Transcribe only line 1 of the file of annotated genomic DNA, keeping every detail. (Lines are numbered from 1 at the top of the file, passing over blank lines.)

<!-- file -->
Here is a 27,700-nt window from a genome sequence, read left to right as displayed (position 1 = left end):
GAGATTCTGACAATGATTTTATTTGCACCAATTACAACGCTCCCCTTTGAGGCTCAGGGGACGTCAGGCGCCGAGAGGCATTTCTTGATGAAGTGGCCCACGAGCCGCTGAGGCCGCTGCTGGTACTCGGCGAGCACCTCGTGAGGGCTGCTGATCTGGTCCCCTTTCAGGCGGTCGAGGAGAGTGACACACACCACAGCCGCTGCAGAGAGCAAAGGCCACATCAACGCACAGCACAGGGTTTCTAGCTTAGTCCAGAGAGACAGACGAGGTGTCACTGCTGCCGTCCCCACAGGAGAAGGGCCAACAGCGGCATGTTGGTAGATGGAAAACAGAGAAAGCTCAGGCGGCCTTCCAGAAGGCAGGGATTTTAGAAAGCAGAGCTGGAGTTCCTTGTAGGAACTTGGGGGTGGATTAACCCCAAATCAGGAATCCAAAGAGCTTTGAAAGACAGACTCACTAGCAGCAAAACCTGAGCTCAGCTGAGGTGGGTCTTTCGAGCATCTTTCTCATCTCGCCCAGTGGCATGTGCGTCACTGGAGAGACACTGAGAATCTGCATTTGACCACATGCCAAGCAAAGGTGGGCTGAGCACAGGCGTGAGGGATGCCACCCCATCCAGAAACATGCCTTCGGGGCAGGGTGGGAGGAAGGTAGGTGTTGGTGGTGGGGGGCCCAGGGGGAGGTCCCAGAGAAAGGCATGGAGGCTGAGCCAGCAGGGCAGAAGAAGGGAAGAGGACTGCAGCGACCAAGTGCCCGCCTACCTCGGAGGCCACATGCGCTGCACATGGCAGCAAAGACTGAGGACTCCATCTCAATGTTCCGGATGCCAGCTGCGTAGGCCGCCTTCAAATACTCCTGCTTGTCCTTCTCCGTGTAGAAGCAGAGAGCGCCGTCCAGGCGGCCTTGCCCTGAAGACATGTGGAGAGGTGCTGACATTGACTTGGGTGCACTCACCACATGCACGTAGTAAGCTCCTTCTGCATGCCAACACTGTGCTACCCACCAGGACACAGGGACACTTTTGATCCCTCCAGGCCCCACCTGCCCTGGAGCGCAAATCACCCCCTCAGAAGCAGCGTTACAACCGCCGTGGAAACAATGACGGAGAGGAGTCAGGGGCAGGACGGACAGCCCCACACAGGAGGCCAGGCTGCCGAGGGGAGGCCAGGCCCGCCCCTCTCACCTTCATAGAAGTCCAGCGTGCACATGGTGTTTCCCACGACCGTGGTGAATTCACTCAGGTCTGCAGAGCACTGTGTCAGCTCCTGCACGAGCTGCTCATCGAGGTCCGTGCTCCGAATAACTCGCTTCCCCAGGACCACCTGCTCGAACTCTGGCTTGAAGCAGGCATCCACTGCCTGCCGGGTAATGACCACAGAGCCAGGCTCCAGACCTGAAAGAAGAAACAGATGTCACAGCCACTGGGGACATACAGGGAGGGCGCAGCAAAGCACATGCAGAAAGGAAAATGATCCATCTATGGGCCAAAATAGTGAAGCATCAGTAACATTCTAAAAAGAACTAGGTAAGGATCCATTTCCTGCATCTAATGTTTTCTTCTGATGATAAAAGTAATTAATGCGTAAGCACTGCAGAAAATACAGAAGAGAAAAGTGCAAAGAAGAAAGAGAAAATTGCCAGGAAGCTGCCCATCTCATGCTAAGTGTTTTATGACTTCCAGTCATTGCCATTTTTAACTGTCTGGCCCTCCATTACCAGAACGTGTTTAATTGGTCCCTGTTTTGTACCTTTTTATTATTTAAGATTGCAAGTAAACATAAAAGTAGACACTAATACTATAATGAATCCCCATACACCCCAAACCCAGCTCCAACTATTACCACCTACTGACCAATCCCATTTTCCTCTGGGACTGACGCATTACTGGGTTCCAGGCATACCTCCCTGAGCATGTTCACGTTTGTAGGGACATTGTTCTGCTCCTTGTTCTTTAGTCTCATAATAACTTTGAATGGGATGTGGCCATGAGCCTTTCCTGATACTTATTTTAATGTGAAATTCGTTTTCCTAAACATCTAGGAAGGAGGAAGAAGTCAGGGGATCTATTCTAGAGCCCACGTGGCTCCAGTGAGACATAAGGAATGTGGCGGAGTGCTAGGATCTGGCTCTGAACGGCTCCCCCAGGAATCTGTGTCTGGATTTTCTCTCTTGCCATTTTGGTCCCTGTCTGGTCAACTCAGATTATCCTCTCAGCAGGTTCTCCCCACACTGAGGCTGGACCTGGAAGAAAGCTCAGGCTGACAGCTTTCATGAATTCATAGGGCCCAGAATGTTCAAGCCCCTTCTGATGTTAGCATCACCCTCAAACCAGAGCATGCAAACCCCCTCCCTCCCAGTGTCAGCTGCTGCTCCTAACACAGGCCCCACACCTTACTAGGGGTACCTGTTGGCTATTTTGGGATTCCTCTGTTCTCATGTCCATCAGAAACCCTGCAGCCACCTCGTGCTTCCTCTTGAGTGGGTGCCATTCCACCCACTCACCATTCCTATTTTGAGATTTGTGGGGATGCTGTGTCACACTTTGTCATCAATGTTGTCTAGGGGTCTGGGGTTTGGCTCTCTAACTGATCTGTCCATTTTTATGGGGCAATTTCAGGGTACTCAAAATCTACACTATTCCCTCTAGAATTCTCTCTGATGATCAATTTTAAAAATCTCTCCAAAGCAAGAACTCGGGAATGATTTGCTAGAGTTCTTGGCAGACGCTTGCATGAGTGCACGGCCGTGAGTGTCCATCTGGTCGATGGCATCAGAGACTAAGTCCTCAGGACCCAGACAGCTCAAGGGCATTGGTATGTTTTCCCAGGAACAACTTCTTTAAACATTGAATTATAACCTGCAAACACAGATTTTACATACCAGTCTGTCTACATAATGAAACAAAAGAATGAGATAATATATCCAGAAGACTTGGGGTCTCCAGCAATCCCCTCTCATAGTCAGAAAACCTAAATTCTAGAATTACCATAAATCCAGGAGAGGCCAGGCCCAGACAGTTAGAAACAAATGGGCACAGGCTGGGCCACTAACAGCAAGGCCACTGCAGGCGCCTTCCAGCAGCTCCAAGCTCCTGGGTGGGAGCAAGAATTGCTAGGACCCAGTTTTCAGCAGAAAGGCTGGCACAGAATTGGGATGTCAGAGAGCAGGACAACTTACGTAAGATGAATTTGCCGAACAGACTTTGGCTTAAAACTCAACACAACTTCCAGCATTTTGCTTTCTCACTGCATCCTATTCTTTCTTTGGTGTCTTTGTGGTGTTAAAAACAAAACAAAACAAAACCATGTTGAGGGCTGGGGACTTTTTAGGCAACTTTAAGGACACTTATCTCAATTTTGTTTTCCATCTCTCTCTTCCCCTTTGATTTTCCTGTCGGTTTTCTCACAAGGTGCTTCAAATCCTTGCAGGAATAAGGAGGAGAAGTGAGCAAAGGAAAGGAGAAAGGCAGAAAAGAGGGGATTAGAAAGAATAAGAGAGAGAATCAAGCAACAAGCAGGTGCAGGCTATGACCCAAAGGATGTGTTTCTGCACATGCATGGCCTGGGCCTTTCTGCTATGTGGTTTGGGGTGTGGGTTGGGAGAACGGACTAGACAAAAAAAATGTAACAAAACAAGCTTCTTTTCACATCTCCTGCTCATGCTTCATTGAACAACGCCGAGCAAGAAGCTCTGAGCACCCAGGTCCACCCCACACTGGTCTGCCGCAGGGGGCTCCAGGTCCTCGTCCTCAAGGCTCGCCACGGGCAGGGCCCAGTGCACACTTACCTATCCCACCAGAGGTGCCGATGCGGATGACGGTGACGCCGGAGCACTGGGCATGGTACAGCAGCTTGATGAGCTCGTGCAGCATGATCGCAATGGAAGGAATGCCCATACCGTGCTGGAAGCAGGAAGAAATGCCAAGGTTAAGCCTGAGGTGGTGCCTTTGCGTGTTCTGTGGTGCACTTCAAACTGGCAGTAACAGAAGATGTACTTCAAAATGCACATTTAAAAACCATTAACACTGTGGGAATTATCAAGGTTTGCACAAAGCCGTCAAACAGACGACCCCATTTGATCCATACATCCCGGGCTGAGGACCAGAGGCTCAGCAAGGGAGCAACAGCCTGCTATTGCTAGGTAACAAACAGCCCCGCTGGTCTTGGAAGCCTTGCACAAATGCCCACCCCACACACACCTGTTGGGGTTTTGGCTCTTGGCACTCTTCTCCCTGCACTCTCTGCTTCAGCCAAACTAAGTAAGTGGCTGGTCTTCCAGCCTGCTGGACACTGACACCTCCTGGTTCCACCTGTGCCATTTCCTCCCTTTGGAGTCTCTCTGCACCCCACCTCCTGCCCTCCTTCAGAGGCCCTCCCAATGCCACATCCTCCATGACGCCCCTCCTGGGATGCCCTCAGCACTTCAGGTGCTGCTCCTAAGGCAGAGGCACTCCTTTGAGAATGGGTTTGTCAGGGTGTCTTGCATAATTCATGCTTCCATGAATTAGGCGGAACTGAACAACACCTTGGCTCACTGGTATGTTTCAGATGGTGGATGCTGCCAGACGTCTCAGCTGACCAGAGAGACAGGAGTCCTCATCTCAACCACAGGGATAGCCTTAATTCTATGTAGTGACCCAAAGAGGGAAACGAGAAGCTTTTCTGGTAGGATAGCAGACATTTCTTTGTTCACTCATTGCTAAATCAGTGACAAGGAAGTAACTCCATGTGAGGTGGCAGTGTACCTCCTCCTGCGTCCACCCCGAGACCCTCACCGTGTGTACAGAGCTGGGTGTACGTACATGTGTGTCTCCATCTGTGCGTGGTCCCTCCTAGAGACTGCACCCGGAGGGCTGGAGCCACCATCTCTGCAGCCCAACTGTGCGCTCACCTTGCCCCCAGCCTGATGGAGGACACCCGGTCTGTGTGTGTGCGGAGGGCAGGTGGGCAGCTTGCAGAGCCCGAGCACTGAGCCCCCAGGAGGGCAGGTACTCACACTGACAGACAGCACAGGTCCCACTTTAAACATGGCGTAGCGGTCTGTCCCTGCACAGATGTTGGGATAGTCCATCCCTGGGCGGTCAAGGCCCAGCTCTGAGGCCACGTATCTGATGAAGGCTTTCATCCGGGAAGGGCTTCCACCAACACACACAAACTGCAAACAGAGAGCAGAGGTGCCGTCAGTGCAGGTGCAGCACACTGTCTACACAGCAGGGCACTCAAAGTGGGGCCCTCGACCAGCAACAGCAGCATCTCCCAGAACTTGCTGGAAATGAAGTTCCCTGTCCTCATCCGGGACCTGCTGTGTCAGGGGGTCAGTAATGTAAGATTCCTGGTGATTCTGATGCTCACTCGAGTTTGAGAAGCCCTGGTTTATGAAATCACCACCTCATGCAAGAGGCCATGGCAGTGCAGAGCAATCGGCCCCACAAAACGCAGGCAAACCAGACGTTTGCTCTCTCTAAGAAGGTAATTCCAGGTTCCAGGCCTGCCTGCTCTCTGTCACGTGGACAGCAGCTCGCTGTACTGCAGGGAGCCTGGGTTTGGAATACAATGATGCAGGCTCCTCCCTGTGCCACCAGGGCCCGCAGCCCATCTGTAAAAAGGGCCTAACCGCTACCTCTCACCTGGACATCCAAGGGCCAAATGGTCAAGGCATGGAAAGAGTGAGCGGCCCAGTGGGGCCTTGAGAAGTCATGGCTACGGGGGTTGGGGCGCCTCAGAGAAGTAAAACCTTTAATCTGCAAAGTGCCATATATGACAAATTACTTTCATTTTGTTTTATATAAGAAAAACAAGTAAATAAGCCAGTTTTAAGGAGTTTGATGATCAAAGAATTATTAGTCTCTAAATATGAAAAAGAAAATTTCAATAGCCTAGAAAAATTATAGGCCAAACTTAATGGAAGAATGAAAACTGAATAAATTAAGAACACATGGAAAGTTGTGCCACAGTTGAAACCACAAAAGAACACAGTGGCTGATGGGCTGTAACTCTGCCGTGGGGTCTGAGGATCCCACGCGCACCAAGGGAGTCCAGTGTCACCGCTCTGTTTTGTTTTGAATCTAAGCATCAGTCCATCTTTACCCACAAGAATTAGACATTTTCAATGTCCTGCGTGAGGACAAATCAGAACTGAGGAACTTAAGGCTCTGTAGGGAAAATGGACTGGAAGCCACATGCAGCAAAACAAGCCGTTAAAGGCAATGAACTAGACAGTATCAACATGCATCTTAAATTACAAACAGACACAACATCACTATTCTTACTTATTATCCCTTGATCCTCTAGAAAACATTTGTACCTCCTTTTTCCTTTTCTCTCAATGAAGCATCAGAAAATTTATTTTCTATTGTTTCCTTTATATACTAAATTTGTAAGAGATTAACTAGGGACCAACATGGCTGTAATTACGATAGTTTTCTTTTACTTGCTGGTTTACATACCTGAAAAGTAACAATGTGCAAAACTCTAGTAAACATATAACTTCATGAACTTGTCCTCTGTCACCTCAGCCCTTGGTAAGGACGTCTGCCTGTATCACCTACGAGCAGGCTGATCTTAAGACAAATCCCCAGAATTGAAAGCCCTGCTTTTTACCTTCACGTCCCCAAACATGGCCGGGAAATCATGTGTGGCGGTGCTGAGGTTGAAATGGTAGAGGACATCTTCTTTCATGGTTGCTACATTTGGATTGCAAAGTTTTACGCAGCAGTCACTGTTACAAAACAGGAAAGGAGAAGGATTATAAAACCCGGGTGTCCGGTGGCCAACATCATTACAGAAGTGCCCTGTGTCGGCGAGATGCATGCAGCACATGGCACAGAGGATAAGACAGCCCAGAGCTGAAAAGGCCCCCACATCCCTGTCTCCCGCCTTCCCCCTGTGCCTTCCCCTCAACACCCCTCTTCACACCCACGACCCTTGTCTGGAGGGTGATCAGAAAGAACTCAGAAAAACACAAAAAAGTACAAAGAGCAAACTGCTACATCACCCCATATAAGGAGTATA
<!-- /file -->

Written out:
Here is a 27,700-nt window from a genome sequence, read left to right as displayed (position 1 = left end):